47,000 troop reduction in the Army and USMC

Discussion in 'Off Topic' started by Chockstock, Jan 6, 2011.

  1. Chockstock

    Chockstock "Forever One Team"

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    http://www.nytimes.com/2011/01/07/us/07military.html?_r=1&hp

    I wonder how much of an impact this will have? I don't agree with controlling the size of the military by comparing it to how robust our economy is. I guess unless the spending was truly exorbitant and shrinking our budget, I would agree. Our military spending isn't really to blame for the economy and I feel like we should be ready regardless of how things are at home. If according to the Chiefs of Staff our ability to respond to crisis wouldn't change with the reduction, why did we have that additional 6% funding in the first place?
     
  2. linkgmr

    linkgmr Old Grad

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    Wait. Let me get this straight. We all agreed that stop-loss was a bad thing, and now that we're actually reducing the size of the military, the implication is that we are less prepared to deal with global threats?

    Fact of the matter is, we're pulling troops out of Iraq. I mean, it kind of makes sense. Less war = less military spending=less troops required.

    Granted, if we started using more commercial products rather than trying to come up with government produced ones, we wouldn't need anywhere near the kind of budget we do now, as the enormous scale of congressional kickbacks counts for a lot of our military spending...
    I mean, look at Net Warrior. What can that system do that an iPhone can't, for a tiny percentage of the weight and space? Sorry about going off topic, but that's something that really grinds my gears.
     
  3. hornetguy

    hornetguy USAFA Cadet

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    Ah, the "off the shelf" or OTS technology argument. I did a large report for a RAND project assessing some procurement programs which were supposed to use a large part of their technologies from the OTS idea (FCS, some BMDS, and DEEPWATER). Long story short, OTS did not meet military needs like it was thought and the budget sky-rocketed when they tried to modify for the job or ended up scrapping because the OTS tech wasn't right.

    It was a good argument, and the rave in the late 90s, early 2000s, but isn't the magic bullet that it would seem.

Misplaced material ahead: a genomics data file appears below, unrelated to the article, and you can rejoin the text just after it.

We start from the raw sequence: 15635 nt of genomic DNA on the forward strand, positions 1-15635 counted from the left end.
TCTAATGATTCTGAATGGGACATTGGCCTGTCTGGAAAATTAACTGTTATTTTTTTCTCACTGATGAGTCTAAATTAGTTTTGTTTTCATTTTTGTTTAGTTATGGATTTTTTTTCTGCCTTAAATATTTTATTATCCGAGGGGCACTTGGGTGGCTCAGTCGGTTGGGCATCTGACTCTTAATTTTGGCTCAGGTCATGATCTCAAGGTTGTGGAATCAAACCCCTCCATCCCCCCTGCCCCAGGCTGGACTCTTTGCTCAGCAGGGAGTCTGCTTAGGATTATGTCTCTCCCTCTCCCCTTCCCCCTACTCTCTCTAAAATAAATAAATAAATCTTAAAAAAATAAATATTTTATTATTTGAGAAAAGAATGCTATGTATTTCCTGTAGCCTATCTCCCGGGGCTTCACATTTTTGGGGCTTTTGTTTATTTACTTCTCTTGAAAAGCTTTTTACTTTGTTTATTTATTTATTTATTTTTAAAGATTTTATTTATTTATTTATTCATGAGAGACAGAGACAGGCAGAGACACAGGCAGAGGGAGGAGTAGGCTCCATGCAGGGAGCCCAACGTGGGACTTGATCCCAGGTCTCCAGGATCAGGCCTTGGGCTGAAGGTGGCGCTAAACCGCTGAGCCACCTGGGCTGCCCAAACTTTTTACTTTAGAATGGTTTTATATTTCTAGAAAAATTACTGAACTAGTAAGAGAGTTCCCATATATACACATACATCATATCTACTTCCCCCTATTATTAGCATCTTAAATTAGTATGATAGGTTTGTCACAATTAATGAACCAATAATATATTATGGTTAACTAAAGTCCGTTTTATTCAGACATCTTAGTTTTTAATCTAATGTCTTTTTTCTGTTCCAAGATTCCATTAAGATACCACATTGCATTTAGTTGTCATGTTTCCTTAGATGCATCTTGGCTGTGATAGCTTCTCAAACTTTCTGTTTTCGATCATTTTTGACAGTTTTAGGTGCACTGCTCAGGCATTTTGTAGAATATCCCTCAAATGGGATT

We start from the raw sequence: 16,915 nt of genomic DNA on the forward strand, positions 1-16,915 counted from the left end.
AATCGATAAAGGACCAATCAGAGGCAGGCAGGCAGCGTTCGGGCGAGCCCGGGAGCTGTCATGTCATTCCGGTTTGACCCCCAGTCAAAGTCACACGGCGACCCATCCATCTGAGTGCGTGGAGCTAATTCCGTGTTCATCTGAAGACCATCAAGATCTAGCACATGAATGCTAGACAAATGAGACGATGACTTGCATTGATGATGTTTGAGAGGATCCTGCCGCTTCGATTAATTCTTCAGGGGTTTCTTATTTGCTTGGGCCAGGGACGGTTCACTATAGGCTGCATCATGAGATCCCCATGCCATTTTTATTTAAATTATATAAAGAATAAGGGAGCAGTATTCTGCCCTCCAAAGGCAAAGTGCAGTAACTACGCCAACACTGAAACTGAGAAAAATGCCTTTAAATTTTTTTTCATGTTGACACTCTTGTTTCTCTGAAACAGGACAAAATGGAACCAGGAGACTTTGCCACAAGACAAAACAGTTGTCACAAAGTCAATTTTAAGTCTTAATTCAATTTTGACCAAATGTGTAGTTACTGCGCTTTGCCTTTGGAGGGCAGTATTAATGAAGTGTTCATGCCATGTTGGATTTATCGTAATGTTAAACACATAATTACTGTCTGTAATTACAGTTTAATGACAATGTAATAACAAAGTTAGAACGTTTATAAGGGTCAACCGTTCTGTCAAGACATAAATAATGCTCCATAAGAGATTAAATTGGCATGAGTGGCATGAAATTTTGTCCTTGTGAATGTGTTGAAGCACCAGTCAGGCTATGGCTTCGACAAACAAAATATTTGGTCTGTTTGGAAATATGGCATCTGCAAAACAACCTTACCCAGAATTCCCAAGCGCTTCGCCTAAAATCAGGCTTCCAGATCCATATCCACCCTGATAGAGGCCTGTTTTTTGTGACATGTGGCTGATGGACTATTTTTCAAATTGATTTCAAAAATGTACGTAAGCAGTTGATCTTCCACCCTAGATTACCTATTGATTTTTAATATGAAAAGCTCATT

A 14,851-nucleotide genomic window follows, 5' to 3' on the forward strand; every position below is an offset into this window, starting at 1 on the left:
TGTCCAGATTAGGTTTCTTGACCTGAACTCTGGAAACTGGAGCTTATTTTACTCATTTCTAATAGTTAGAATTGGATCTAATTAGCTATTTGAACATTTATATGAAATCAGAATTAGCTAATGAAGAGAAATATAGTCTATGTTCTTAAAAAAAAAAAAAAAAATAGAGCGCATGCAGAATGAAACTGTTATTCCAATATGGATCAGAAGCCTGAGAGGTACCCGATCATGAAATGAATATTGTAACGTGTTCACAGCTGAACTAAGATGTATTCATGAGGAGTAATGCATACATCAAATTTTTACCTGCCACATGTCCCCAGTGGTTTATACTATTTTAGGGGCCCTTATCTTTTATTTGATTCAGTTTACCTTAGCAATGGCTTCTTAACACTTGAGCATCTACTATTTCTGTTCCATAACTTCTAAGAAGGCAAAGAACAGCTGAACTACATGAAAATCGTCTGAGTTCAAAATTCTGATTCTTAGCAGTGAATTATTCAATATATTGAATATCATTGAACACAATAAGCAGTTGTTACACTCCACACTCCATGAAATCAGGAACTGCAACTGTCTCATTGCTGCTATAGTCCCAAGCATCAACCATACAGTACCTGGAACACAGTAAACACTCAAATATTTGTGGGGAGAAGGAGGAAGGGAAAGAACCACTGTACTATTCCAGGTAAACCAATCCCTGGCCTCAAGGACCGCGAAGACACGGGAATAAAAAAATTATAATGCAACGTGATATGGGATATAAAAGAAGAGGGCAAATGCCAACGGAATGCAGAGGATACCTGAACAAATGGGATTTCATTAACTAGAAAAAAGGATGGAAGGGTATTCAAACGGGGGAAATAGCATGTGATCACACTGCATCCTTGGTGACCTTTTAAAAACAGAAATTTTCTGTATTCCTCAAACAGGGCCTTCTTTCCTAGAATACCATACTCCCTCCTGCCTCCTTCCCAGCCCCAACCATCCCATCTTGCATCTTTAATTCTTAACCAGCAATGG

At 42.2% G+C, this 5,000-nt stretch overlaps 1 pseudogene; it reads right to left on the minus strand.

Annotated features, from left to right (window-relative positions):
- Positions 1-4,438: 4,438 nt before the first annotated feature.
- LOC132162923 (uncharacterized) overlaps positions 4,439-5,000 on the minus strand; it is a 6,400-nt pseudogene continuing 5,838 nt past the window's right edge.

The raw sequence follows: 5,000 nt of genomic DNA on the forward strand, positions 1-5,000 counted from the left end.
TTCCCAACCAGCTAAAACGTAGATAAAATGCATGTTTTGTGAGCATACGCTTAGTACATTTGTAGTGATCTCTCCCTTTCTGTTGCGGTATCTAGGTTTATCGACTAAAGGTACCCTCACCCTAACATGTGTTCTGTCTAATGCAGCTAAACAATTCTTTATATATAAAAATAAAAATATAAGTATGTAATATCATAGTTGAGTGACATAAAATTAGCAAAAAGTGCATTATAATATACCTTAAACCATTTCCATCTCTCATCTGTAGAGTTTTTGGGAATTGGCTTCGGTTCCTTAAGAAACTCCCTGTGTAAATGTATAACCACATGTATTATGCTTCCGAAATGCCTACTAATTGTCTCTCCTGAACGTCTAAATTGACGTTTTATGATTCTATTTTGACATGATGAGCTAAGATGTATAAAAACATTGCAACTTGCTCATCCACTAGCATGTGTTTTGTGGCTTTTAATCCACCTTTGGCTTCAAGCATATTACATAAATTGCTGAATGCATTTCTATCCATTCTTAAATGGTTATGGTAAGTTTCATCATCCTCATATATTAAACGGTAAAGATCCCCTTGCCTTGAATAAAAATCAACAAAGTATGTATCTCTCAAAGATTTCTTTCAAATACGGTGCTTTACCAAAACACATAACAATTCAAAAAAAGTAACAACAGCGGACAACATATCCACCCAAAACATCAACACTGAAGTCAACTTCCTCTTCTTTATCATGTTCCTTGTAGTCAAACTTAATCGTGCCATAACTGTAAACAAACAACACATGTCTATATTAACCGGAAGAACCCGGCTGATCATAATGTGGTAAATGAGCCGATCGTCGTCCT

4. linkgmr

    linkgmr Old Grad

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    Is there any unclassified reason that it would not meet military needs? I mean, by all accounts, it just seems like there's a lot of commercial technology out there that would be easily modified to military use. I guess I just don't understand why it's not a viable option.

    Furthermore, it seems that oftentimes the military needs are overly complex, in order to justify additional expense on the part of the government. For example, the SR-47 project was a failure, due to the fact that they not only needed an AR that could fire 7.62x39mm, but that it also needed to feed from AK-47 magazines. Now, AR uppers that feed 7.62x39mm are readily available, and would solve the problem of ammunition shortages, as well as fulfill the original requirement for an AR platform that fired 7.62x39mm. Later, the specification was changed to include the addition of having to feed from AK magazines, and the result was that the project was changed from a relatively simple drop-in series of parts to be included in a SOPMOD kit to a separate weapons system entirely that, quite simply, would never have been issued.
    To me, it just seems like they took a look at a problem that could have quite easily been solved with commercially available products, then tacked on a "does it do windows?" requirement (in this case, the requirement that it feed from AK magazines), and as a result wasted taxpayer dollars on a system that never expanded past the testing phase.
    To my uninitiated eye, the reasoning behind this was government spending for the sake of government spending, that they changed the specification for the sake of spending money, moving away from a simple solution to a simple problem and towards an overly complicated and impractical solution to a simple problem.
     
    Last edited: Jan 8, 2011
  5. LineInTheSand

    LineInTheSand USCGA 2006

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    Maybe some of that $6 billion can be used by the Coast Guard to finally fix an aging fleet AND accomplish it's missions.....


    ....no, that would make too much sense. :rolleyes:
     
  6. hornetguy

    hornetguy USAFA Cadet

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    It was typically a security or survivability issues. In the large projects (DEEPWATER or FCS) using many OTS techs resulted in big compatibility issues.

    But really, OTS and its arguments either way are really red herrings. The issue is with the contractors underbidding the crap out of the programs because the government will pay more when they go overbudget. The problem isn't that the tech is too expensive, its that we aren't valuing it correctly in the contracting phases.
     

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